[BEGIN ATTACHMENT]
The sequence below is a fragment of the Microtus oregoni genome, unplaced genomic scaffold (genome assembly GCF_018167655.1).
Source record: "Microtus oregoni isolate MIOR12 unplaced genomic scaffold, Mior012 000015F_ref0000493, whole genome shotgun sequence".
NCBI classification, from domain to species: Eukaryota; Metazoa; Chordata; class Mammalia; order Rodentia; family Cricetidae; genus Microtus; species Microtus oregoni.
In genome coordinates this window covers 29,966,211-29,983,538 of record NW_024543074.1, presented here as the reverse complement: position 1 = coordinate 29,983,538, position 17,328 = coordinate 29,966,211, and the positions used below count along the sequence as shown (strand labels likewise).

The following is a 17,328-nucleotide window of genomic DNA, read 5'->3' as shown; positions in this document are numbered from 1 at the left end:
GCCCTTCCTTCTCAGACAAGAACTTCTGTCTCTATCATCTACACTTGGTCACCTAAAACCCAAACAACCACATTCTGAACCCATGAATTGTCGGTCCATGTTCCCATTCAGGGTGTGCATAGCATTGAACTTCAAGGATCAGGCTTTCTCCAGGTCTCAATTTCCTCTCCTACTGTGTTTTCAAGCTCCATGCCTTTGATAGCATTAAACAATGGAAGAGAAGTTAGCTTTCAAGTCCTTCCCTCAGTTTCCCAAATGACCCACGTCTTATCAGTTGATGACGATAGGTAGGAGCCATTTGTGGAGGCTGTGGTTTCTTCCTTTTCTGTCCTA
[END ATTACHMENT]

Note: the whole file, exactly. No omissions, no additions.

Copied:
The sequence below is a fragment of the Microtus oregoni genome, unplaced genomic scaffold (genome assembly GCF_018167655.1).
Source record: "Microtus oregoni isolate MIOR12 unplaced genomic scaffold, Mior012 000015F_ref0000493, whole genome shotgun sequence".
NCBI classification, from domain to species: Eukaryota; Metazoa; Chordata; class Mammalia; order Rodentia; family Cricetidae; genus Microtus; species Microtus oregoni.
In genome coordinates this window covers 29,966,211-29,983,538 of record NW_024543074.1, presented here as the reverse complement: position 1 = coordinate 29,983,538, position 17,328 = coordinate 29,966,211, and the positions used below count along the sequence as shown (strand labels likewise).

The following is a 17,328-nucleotide window of genomic DNA, read 5'->3' as shown; positions in this document are numbered from 1 at the left end:
GCCCTTCCTTCTCAGACAAGAACTTCTGTCTCTATCATCTACACTTGGTCACCTAAAACCCAAACAACCACATTCTGAACCCATGAATTGTCGGTCCATGTTCCCATTCAGGGTGTGCATAGCATTGAACTTCAAGGATCAGGCTTTCTCCAGGTCTCAATTTCCTCTCCTACTGTGTTTTCAAGCTCCATGCCTTTGATAGCATTAAACAATGGAAGAGAAGTTAGCTTTCAAGTCCTTCCCTCAGTTTCCCAAATGACCCACGTCTTATCAGTTGATGACGATAGGTAGGAGCCATTTGTGGAGGCTGTGGTTTCTTCCTTTTCTGTCCTA